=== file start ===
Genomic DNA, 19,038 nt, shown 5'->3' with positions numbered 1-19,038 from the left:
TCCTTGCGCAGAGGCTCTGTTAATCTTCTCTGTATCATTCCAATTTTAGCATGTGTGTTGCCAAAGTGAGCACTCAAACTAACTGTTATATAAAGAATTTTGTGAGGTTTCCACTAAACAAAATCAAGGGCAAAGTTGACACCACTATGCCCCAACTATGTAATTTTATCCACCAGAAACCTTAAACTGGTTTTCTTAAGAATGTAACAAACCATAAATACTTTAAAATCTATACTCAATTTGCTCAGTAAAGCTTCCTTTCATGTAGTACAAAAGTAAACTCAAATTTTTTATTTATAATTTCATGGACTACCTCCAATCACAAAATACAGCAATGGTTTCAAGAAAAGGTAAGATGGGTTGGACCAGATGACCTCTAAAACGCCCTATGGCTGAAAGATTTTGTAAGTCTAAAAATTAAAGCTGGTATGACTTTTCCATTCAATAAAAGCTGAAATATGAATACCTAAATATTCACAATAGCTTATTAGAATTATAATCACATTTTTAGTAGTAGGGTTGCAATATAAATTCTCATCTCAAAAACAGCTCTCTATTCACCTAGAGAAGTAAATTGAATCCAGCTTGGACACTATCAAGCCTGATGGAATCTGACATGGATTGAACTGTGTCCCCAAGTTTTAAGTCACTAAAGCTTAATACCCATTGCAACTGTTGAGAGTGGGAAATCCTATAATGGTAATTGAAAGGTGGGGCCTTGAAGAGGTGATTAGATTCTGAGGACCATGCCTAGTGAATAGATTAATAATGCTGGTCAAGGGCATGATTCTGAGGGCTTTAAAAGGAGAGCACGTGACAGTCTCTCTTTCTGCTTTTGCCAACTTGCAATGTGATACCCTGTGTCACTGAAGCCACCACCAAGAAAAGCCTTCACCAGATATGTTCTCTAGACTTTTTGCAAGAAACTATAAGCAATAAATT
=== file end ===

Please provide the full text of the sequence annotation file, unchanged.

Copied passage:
Genomic DNA, 19,038 nt, shown 5'->3' with positions numbered 1-19,038 from the left:
TCCTTGCGCAGAGGCTCTGTTAATCTTCTCTGTATCATTCCAATTTTAGCATGTGTGTTGCCAAAGTGAGCACTCAAACTAACTGTTATATAAAGAATTTTGTGAGGTTTCCACTAAACAAAATCAAGGGCAAAGTTGACACCACTATGCCCCAACTATGTAATTTTATCCACCAGAAACCTTAAACTGGTTTTCTTAAGAATGTAACAAACCATAAATACTTTAAAATCTATACTCAATTTGCTCAGTAAAGCTTCCTTTCATGTAGTACAAAAGTAAACTCAAATTTTTTATTTATAATTTCATGGACTACCTCCAATCACAAAATACAGCAATGGTTTCAAGAAAAGGTAAGATGGGTTGGACCAGATGACCTCTAAAACGCCCTATGGCTGAAAGATTTTGTAAGTCTAAAAATTAAAGCTGGTATGACTTTTCCATTCAATAAAAGCTGAAATATGAATACCTAAATATTCACAATAGCTTATTAGAATTATAATCACATTTTTAGTAGTAGGGTTGCAATATAAATTCTCATCTCAAAAACAGCTCTCTATTCACCTAGAGAAGTAAATTGAATCCAGCTTGGACACTATCAAGCCTGATGGAATCTGACATGGATTGAACTGTGTCCCCAAGTTTTAAGTCACTAAAGCTTAATACCCATTGCAACTGTTGAGAGTGGGAAATCCTATAATGGTAATTGAAAGGTGGGGCCTTGAAGAGGTGATTAGATTCTGAGGACCATGCCTAGTGAATAGATTAATAATGCTGGTCAAGGGCATGATTCTGAGGGCTTTAAAAGGAGAGCACGTGACAGTCTCTCTTTCTGCTTTTGCCAACTTGCAATGTGATACCCTGTGTCACTGAAGCCACCACCAAGAAAAGCCTTCACCAGATATGTTCTCTAGACTTTTTGCAAGAAACTATAAGCAATAAATT